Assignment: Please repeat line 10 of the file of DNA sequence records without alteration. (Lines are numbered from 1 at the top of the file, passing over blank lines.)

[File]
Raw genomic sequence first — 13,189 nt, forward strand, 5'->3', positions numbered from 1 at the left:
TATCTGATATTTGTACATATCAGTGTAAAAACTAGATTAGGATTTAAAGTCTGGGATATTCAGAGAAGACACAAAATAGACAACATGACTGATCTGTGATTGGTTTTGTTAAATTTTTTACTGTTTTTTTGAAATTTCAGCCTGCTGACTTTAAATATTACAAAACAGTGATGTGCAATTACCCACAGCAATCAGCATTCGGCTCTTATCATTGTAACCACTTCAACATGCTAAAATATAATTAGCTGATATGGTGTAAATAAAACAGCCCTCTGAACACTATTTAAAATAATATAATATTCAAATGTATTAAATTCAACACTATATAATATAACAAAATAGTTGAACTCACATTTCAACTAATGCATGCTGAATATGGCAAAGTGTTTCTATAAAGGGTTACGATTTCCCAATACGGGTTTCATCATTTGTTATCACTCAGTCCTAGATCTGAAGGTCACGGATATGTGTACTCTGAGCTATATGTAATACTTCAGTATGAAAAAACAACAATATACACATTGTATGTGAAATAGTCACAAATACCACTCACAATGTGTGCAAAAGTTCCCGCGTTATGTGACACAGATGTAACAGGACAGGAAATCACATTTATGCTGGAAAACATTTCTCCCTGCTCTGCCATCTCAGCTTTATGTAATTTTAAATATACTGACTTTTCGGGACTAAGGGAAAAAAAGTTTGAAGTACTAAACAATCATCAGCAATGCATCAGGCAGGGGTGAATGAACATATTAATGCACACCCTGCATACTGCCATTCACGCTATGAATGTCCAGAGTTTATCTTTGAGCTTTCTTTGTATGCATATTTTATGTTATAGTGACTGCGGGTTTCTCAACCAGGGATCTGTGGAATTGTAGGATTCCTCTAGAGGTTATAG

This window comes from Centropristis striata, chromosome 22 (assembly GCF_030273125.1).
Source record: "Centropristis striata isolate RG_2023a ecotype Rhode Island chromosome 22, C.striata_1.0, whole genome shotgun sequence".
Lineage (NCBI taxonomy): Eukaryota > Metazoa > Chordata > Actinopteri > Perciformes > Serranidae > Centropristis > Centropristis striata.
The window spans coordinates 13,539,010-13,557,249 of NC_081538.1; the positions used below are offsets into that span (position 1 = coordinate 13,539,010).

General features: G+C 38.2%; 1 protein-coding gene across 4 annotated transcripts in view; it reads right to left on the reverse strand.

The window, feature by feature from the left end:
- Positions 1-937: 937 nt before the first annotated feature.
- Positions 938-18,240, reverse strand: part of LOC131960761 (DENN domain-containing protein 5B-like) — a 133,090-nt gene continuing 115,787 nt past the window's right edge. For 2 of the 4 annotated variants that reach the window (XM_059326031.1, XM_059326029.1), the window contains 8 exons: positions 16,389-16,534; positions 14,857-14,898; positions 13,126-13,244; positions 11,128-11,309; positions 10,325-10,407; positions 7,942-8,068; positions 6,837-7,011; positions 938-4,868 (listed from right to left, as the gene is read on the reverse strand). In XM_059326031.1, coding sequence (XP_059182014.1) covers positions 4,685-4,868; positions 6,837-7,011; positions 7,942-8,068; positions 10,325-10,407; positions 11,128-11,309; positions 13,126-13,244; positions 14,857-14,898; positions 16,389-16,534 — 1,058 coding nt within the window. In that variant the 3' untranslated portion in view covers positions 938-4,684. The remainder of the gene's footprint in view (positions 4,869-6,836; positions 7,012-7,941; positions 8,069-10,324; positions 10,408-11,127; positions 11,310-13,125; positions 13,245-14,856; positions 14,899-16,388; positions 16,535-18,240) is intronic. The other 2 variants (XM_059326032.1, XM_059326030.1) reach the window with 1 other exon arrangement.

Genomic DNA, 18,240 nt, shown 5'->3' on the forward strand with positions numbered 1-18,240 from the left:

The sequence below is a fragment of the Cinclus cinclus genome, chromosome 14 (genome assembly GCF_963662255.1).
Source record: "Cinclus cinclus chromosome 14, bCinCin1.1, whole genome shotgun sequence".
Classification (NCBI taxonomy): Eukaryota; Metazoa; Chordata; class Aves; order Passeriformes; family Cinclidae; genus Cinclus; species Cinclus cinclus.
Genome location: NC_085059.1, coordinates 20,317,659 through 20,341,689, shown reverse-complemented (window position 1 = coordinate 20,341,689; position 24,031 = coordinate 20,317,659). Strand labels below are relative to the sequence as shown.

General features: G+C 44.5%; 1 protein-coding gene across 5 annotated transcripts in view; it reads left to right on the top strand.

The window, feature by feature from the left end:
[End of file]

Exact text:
- Positions 938-18,240, reverse strand: part of LOC131960761 (DENN domain-containing protein 5B-like) — a 133,090-nt gene continuing 115,787 nt past the window's right edge. For 2 of the 4 annotated variants that reach the window (XM_059326031.1, XM_059326029.1), the window contains 8 exons: positions 16,389-16,534; positions 14,857-14,898; positions 13,126-13,244; positions 11,128-11,309; positions 10,325-10,407; positions 7,942-8,068; positions 6,837-7,011; positions 938-4,868 (listed from right to left, as the gene is read on the reverse strand). In XM_059326031.1, coding sequence (XP_059182014.1) covers positions 4,685-4,868; positions 6,837-7,011; positions 7,942-8,068; positions 10,325-10,407; positions 11,128-11,309; positions 13,126-13,244; positions 14,857-14,898; positions 16,389-16,534 — 1,058 coding nt within the window. In that variant the 3' untranslated portion in view covers positions 938-4,684. The remainder of the gene's footprint in view (positions 4,869-6,836; positions 7,012-7,941; positions 8,069-10,324; positions 10,408-11,127; positions 11,310-13,125; positions 13,245-14,856; positions 14,899-16,388; positions 16,535-18,240) is intronic. The other 2 variants (XM_059326032.1, XM_059326030.1) reach the window with 1 other exon arrangement.